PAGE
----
"The American people, including many of my members, don't trust that the reform that we're talking about will be implemented as it was intended to be," said Speaker of the House John Boehner (R-OH). With those words, Boehner signaled a 180 degree change from his stance just last week, when he came out with the GOP principles on immigration reform to encourage legislation. While it is unsurprising that the Tea Party and far right activists are able to strong-arm Boehner into making concessions, it's making headlines that they are still able turn him into a different person in under a week. If Boehner thinks that this is going to get any easier next year, when the Presidential season will begin, it's only because he's been so thoroughly spun around by his party's right fringe that he has completely lost his orientation.
Late last year, Boehner came out swinging, giving a press conference where he was harshly critical of the involvement of outside groups in the shutdown, and had a thinly-veiled outburst at a press conference with the Heritage Foundation. This was after a long year of legislative failure, thoroughly tarnishing his legacy as Speaker of the House, the one who decides on what legislation is voted on in the House of Representatives. Once the pressure from the right fringe of his party weighed down on him, however, he caved worse than the Broncos.
Right now, the million-dollar question is when does Boehner expect to get immigration done if not this year? The Super Bowl-esque reality show that the presidential campaign season has morphed into has already started: Chris Christie flamed out when the magnifying glass of national speculation came to rest on him, digging into the scandal he had as Governor, perhaps destroying his political career. Right now, politicians are looking to stay away from controversial legislation, and this will only intensify until after all the 2016 votes are tallied.
After midterm elections, all eyes will drift towards presidential speculation, and immigration brings with it a unique dilemma with today's GOP political demographics: nobody pushing for immigration reform can survive a GOP primary (i.e. Jon Huntsman, the man who jumped into the clown car primary in 2012, but refused to wear the big shoes or makeup), nobody pushing against can win a national election (i.e. Mitt Romney, who lost over 70 percent of both the Latino and Asian and Pacific Islander vote, which winning the majority of the white vote no longer can make up for).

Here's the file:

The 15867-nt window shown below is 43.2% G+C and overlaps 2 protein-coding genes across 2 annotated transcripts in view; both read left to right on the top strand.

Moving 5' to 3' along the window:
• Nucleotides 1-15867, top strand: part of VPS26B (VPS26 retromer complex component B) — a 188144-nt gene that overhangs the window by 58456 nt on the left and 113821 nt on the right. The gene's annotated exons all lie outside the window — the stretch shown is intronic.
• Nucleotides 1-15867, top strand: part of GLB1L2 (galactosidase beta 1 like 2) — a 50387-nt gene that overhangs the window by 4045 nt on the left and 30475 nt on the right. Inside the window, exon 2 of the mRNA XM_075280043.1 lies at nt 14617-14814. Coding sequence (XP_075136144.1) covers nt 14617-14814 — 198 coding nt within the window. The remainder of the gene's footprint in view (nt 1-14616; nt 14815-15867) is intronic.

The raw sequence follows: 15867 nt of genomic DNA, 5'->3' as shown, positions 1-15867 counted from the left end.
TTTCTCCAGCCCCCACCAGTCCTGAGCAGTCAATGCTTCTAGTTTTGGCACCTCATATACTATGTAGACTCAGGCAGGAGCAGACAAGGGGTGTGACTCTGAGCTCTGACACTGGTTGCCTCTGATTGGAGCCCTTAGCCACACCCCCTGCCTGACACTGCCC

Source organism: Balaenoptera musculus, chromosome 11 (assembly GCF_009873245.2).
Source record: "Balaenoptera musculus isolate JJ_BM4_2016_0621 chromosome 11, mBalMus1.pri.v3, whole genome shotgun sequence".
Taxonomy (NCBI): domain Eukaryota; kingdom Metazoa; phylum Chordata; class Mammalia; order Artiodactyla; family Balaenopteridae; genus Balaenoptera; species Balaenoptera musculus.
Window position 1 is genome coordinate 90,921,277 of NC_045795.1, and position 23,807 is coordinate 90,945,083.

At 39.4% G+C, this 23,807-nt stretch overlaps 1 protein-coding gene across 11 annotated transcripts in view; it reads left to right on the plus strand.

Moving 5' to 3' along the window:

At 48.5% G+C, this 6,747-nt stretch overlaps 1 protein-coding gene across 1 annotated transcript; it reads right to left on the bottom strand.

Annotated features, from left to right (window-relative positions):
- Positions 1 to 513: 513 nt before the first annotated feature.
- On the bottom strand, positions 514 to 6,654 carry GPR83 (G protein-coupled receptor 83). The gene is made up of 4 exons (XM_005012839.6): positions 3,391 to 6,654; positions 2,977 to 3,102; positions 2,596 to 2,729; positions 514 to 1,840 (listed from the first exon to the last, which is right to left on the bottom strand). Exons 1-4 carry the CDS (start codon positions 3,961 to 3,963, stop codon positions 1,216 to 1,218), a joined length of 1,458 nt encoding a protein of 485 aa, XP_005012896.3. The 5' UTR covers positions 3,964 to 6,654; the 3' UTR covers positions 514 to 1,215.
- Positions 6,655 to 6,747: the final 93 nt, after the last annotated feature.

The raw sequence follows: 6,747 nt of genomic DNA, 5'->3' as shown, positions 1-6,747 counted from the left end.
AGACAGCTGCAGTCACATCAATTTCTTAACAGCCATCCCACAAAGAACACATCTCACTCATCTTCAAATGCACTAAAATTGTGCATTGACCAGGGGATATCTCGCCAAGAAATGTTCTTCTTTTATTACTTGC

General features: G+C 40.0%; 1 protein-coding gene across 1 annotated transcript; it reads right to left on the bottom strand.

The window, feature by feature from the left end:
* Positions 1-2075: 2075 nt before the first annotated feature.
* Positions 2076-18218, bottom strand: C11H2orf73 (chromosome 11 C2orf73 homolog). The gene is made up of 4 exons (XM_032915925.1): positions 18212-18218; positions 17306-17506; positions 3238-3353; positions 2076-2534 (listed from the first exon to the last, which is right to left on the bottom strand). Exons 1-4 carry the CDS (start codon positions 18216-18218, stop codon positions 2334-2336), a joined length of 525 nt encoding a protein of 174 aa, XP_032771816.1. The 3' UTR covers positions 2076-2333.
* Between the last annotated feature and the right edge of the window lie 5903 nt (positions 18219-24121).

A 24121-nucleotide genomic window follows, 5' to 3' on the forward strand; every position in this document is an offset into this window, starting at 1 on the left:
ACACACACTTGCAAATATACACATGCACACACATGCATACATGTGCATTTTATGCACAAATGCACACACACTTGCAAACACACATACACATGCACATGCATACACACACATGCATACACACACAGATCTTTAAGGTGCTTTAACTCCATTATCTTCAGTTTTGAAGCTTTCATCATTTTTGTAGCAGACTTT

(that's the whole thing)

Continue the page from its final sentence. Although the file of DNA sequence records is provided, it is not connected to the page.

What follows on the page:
Is a narrative on immigration really what Boehner wants the GOP to fall into in 2016, cementing the impressions of the "self-deportation" campaign even further? The 11 million undocumented immigrants we have in this country won't self-deport, and the political pressure from having so many people on the margins of society because of politics will continue to at least occasionally grab the spotlight until something is done. So far, the only thing Boehner has come out with to refute accusations of being unreasonable is that his party does not trust Obama to enforce immigration.
If the only thing protecting the GOP from the echoes of the "self-deportation" campaign of 2012 bleeding into 2014 and continuing into 2016 is John Boehner saying that the President needs to work on rebuilding trust with Republicans to get an immigration law, they don't have a chance nationally.
The biggest complaint amongst the immigrant community is that Obama has broken the deportation record every year (with two exceptions that were still pretty close), spent more money on immigration than on any other federal law enforcement, has a detention facility quota (you're welcome GEO Group and Corrections Corporation of America) and other enforcement measures, which have drawn sharp criticism from immigrant rights activists, along with jabs like the "Deporter-in-Chief."
Right now, Republican politics are rough, with the Tea Party and Chamber of Commerce wings fighting it out. Nowhere is this more visible than on immigration: both the U.S. Chamber of Commerce, as well as many state and local Chambers, have come out strongly for immigration reform as a way to improve the still-lagging economy.
Putting an immigration bill to a vote to isolate the relatively-small right fringe of the party in time for midterm elections would be one way to retake power from what Charles Krauthammer has dubbed the "Suicide Caucus" that drove us into a shutdown last year. This is because, even if Boehner has to pass immigration with a minority of the GOP House, it will show the right fringe that they are more isolated than they realize when legislation passes over their strongest, most desperate objections. It will also show those on the fence who vote with the Tea Party out of fear of a primary challenge that they won't win if they side with the Tea Party and jump to the right every time.
Come election time, neither Boehner, nor his party, can hide behind the Deporter-in-Chief's enforcement record. The same network that stopped deportation busses, reunited families through border fences and set up a fasting tent in D.C. will still be active at GOP fundraisers, Social Media, in Washington D.C. and probably even in that little café that Boehner likes to get his breakfast at.